MONTICELLO — ‘Sowing your wild oats’ is a phrase that could describe a 17-year-old Stephen Lyons a few decades ago.

But Lyons actually picked those oats — actually hops and other crops — as a migrant worker, in a period of time when he was attempting to find himself in the mid-1970s.

The Monticello author’s most recent book, a “chapbook” of five essays entitled “West of East,” is his latest literary offering that chronicles Lyons’ life and times just after high school.

At 38 pages, it is a quicker read than his full-length cultural studies like “Going Driftless” and “The 1,000 Year Flood: Destruction,” but it is no less deep.

The depth comes from personal stories of survival, “all about my misadventures as a young man out west, leaving the south side of Chicago and trying to find out who I was in the early 70s,” Lyons said.

Stories like “Frank,” a street person in Tuscon with a love of nature and insight into environmentalism.

“Boots” tells readers about a boarding house operator of that name, one who “taught me how to drink and ripped me off at the end,” Lyons chuckled.

“Killing Time” chronicles his time as a living as a migrant worker, paid by the pick, earning $20 on a good day.

“I picked daffodils, planted trees, picked hops, whatever I could to survive. At the time it was just trying to survive, but looking back it was really good grist for being a writer, which I had always wanted to be,” Lyons said.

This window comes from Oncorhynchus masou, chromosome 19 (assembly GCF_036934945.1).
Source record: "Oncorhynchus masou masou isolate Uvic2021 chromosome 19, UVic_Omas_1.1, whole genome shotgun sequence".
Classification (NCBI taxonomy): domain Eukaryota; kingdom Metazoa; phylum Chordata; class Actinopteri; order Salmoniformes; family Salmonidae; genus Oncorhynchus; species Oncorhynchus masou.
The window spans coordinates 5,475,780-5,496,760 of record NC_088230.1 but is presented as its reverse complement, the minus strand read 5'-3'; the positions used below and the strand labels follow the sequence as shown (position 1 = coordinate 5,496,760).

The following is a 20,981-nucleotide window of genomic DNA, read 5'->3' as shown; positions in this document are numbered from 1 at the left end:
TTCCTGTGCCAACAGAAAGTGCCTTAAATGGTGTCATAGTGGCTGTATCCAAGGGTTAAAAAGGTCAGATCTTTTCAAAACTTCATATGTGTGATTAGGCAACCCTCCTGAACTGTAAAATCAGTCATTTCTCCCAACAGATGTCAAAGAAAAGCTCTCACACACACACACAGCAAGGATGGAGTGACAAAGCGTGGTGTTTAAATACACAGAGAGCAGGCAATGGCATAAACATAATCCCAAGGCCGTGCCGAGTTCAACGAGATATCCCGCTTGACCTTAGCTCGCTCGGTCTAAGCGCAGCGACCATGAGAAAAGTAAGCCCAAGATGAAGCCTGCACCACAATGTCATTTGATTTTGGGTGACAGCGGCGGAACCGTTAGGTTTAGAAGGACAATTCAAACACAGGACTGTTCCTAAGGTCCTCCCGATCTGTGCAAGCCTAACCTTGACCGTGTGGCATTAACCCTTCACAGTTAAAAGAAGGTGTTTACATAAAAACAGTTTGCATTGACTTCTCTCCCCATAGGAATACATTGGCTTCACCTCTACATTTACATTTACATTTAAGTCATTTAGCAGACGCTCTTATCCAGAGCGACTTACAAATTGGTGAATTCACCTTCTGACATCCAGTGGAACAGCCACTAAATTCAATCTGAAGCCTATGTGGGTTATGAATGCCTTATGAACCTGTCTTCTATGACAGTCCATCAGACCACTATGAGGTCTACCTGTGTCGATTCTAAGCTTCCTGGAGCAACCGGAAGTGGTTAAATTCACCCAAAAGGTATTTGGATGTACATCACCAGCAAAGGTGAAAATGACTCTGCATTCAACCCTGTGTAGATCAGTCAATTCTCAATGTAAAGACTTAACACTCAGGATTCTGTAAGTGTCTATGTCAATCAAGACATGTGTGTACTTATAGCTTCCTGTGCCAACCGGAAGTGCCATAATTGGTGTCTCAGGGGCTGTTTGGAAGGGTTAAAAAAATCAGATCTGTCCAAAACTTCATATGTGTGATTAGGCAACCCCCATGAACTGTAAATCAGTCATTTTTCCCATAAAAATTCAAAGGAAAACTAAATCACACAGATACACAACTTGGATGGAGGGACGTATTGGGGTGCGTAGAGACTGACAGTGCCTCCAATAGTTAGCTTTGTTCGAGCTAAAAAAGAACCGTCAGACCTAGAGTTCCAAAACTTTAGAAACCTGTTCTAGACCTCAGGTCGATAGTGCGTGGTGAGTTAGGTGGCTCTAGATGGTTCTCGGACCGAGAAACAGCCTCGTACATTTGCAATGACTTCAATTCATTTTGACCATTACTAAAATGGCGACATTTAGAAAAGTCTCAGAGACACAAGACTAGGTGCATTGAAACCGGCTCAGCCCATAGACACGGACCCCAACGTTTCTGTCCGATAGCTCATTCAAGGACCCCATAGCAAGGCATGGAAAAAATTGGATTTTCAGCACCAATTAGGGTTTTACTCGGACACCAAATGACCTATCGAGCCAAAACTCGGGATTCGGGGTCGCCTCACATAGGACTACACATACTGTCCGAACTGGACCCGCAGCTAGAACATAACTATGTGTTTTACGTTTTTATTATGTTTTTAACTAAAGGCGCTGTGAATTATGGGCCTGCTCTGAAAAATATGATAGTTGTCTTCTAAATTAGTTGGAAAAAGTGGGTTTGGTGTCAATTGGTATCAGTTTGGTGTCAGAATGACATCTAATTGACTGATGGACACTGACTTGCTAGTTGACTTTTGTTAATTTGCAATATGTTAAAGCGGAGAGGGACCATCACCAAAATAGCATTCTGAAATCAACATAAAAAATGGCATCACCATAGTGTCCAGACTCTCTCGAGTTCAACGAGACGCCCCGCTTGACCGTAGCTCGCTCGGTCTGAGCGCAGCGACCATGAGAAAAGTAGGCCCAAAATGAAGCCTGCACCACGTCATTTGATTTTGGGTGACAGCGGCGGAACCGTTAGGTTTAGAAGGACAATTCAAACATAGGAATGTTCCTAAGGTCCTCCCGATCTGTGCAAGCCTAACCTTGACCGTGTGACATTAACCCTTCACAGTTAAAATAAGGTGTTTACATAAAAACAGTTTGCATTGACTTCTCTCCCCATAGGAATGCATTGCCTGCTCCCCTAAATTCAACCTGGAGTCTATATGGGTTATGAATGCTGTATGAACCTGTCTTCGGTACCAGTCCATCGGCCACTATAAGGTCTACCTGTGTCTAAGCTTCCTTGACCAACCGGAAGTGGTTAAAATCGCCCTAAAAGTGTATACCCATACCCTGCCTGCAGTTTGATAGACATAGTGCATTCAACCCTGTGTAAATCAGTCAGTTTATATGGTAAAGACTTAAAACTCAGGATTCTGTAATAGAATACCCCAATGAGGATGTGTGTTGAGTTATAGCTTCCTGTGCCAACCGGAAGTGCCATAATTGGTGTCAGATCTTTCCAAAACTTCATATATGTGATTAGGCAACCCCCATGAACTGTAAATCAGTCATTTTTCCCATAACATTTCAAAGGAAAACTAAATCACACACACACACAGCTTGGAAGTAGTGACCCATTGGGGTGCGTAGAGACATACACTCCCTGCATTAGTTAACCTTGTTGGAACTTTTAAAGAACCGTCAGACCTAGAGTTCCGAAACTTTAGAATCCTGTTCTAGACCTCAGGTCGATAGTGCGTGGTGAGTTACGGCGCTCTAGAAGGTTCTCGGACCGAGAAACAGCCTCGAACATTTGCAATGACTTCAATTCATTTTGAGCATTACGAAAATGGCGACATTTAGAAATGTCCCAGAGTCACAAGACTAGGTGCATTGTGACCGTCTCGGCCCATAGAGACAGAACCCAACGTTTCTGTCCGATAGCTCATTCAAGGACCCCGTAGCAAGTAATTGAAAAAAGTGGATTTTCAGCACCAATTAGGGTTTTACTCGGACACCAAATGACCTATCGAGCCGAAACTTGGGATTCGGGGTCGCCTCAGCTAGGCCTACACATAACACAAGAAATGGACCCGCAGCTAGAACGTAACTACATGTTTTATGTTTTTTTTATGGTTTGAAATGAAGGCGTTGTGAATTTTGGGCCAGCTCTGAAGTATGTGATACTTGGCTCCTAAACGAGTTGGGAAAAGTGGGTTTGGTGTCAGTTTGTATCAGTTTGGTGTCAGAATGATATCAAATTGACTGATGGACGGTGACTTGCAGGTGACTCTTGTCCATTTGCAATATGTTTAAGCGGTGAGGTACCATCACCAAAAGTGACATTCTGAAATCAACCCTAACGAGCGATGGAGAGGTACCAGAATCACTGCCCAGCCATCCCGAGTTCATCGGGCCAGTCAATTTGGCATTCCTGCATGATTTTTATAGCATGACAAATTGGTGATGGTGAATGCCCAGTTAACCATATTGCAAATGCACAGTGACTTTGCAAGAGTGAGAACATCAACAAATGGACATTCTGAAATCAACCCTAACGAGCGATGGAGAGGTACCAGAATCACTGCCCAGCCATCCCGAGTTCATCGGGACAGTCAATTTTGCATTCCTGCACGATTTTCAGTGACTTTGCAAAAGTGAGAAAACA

Lyons’ mom supported his urge to author, even encouraging him to get out of Chicago and hit the road to meet other people and walk in their shoes.

So that’s what he did, and at 17 years old ended up eking out a living in Colorado, Arizona and California.

It worked. Besides his books, Lyons has weekly essays published all across the world, routinely in the Chicago Tribune, and recently saw a piece printed in a newspaper in China.

In the past he was also a speech writer for the University of Illinois, and wrote for “American Way,” the in-flight magazine of American Airlines.

And he has his youthful trips to thank, at least in part. With life stripped down to a backpack, guitar and his dog, he credits that period of life with calming his spirit.

“I could hear my own thoughts, and nature had much to do with that, being out in nature, being quiet, hiking, back packing, even the migrant work, meeting the people doing them. Many of them were like me, trying to get away from the nine to five.”

It was a far reach from his time growing up in Chicago, where he graduated from Stephen T. Mather High School in 1973.

It’s an experience he recommends, but admits is less common for youth of today than 50 years ago.

“I had this incredible experience that I don’t think kids have today,” Lyons said.

“They’re not being as adventuresome.”

More info

“West of East” is available at Hartfield Book Company in Monticello, and also online through major retailers.

Lyons points out local readers are fortunate to have a local bookstore.

“They are so supportive of local authors,” Lyons said, encouraging those wanting his latest publication to purchase it locally.

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